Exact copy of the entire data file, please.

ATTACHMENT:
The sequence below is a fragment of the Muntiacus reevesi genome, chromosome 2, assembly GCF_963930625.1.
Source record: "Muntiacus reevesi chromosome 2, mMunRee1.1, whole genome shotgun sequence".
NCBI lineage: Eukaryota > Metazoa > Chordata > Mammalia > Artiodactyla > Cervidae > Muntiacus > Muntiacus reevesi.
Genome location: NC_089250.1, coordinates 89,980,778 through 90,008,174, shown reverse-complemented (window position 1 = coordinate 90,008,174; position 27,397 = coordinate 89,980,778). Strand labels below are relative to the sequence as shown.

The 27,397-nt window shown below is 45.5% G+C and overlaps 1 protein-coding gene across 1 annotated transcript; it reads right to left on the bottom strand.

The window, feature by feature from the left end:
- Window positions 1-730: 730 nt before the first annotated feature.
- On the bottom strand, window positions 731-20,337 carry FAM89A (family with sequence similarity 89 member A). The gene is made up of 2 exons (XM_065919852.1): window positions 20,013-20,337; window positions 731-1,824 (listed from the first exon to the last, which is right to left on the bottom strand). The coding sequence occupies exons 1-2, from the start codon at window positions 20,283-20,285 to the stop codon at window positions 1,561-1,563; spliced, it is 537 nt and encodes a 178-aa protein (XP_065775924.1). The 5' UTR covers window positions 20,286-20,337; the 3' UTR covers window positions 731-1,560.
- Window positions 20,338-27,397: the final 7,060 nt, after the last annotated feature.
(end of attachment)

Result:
The sequence below is a fragment of the Muntiacus reevesi genome, chromosome 2, assembly GCF_963930625.1.
Source record: "Muntiacus reevesi chromosome 2, mMunRee1.1, whole genome shotgun sequence".
NCBI lineage: Eukaryota > Metazoa > Chordata > Mammalia > Artiodactyla > Cervidae > Muntiacus > Muntiacus reevesi.
Genome location: NC_089250.1, coordinates 89,980,778 through 90,008,174, shown reverse-complemented (window position 1 = coordinate 90,008,174; position 27,397 = coordinate 89,980,778). Strand labels below are relative to the sequence as shown.

The 27,397-nt window shown below is 45.5% G+C and overlaps 1 protein-coding gene across 1 annotated transcript; it reads right to left on the bottom strand.

The window, feature by feature from the left end:
- Window positions 1-730: 730 nt before the first annotated feature.
- On the bottom strand, window positions 731-20,337 carry FAM89A (family with sequence similarity 89 member A). The gene is made up of 2 exons (XM_065919852.1): window positions 20,013-20,337; window positions 731-1,824 (listed from the first exon to the last, which is right to left on the bottom strand). The coding sequence occupies exons 1-2, from the start codon at window positions 20,283-20,285 to the stop codon at window positions 1,561-1,563; spliced, it is 537 nt and encodes a 178-aa protein (XP_065775924.1). The 5' UTR covers window positions 20,286-20,337; the 3' UTR covers window positions 731-1,560.
- Window positions 20,338-27,397: the final 7,060 nt, after the last annotated feature.